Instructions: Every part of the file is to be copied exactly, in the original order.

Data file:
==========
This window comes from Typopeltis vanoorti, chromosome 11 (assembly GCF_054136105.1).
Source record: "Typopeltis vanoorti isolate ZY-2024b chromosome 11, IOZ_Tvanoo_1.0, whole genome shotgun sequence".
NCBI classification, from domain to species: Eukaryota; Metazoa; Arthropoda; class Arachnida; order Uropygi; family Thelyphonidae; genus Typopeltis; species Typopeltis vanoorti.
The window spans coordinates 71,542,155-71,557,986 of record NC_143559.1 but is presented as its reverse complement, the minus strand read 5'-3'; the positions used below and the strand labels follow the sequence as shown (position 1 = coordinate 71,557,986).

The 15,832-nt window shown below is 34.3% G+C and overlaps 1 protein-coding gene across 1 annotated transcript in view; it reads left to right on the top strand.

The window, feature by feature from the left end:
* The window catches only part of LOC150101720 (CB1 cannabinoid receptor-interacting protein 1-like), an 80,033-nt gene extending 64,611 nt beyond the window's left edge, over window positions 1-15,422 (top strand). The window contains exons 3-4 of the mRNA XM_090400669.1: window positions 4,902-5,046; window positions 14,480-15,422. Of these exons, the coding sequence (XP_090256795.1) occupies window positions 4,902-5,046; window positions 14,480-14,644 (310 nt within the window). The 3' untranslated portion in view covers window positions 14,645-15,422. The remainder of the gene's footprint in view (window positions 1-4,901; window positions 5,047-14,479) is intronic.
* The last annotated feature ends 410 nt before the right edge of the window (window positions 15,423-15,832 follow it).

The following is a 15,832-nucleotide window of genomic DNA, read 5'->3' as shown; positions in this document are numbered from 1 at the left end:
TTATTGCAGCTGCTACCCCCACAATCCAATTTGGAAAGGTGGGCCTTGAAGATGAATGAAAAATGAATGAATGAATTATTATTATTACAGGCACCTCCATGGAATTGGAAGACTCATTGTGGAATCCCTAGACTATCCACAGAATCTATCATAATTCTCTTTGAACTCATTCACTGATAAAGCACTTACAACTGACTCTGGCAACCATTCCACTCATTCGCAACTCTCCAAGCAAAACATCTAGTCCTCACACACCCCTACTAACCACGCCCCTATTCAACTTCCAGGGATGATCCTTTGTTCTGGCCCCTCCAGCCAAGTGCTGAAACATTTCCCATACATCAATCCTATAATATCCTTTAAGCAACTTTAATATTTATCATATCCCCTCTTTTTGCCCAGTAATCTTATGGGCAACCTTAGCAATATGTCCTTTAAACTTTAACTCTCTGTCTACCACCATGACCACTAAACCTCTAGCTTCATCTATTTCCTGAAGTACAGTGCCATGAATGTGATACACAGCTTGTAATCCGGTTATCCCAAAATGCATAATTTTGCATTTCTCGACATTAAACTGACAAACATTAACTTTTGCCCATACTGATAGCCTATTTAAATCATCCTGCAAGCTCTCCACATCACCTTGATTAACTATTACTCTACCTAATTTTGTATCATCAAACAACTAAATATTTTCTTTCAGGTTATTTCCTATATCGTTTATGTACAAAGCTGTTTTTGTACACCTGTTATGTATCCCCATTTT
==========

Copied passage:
This window comes from Typopeltis vanoorti, chromosome 11 (assembly GCF_054136105.1).
Source record: "Typopeltis vanoorti isolate ZY-2024b chromosome 11, IOZ_Tvanoo_1.0, whole genome shotgun sequence".
NCBI classification, from domain to species: Eukaryota; Metazoa; Arthropoda; class Arachnida; order Uropygi; family Thelyphonidae; genus Typopeltis; species Typopeltis vanoorti.
The window spans coordinates 71,542,155-71,557,986 of record NC_143559.1 but is presented as its reverse complement, the minus strand read 5'-3'; the positions used below and the strand labels follow the sequence as shown (position 1 = coordinate 71,557,986).

The 15,832-nt window shown below is 34.3% G+C and overlaps 1 protein-coding gene across 1 annotated transcript in view; it reads left to right on the top strand.

The window, feature by feature from the left end:
* The window catches only part of LOC150101720 (CB1 cannabinoid receptor-interacting protein 1-like), an 80,033-nt gene extending 64,611 nt beyond the window's left edge, over window positions 1-15,422 (top strand). The window contains exons 3-4 of the mRNA XM_090400669.1: window positions 4,902-5,046; window positions 14,480-15,422. Of these exons, the coding sequence (XP_090256795.1) occupies window positions 4,902-5,046; window positions 14,480-14,644 (310 nt within the window). The 3' untranslated portion in view covers window positions 14,645-15,422. The remainder of the gene's footprint in view (window positions 1-4,901; window positions 5,047-14,479) is intronic.
* The last annotated feature ends 410 nt before the right edge of the window (window positions 15,423-15,832 follow it).

The following is a 15,832-nucleotide window of genomic DNA, read 5'->3' as shown; positions in this document are numbered from 1 at the left end:
TTATTGCAGCTGCTACCCCCACAATCCAATTTGGAAAGGTGGGCCTTGAAGATGAATGAAAAATGAATGAATGAATTATTATTATTACAGGCACCTCCATGGAATTGGAAGACTCATTGTGGAATCCCTAGACTATCCACAGAATCTATCATAATTCTCTTTGAACTCATTCACTGATAAAGCACTTACAACTGACTCTGGCAACCATTCCACTCATTCGCAACTCTCCAAGCAAAACATCTAGTCCTCACACACCCCTACTAACCACGCCCCTATTCAACTTCCAGGGATGATCCTTTGTTCTGGCCCCTCCAGCCAAGTGCTGAAACATTTCCCATACATCAATCCTATAATATCCTTTAAGCAACTTTAATATTTATCATATCCCCTCTTTTTGCCCAGTAATCTTATGGGCAACCTTAGCAATATGTCCTTTAAACTTTAACTCTCTGTCTACCACCATGACCACTAAACCTCTAGCTTCATCTATTTCCTGAAGTACAGTGCCATGAATGTGATACACAGCTTGTAATCCGGTTATCCCAAAATGCATAATTTTGCATTTCTCGACATTAAACTGACAAACATTAACTTTTGCCCATACTGATAGCCTATTTAAATCATCCTGCAAGCTCTCCACATCACCTTGATTAACTATTACTCTACCTAATTTTGTATCATCAAACAACTAAATATTTTCTTTCAGGTTATTTCCTATATCGTTTATGTACAAAGCTGTTTTTGTACACCTGTTATGTATCCCCATTTT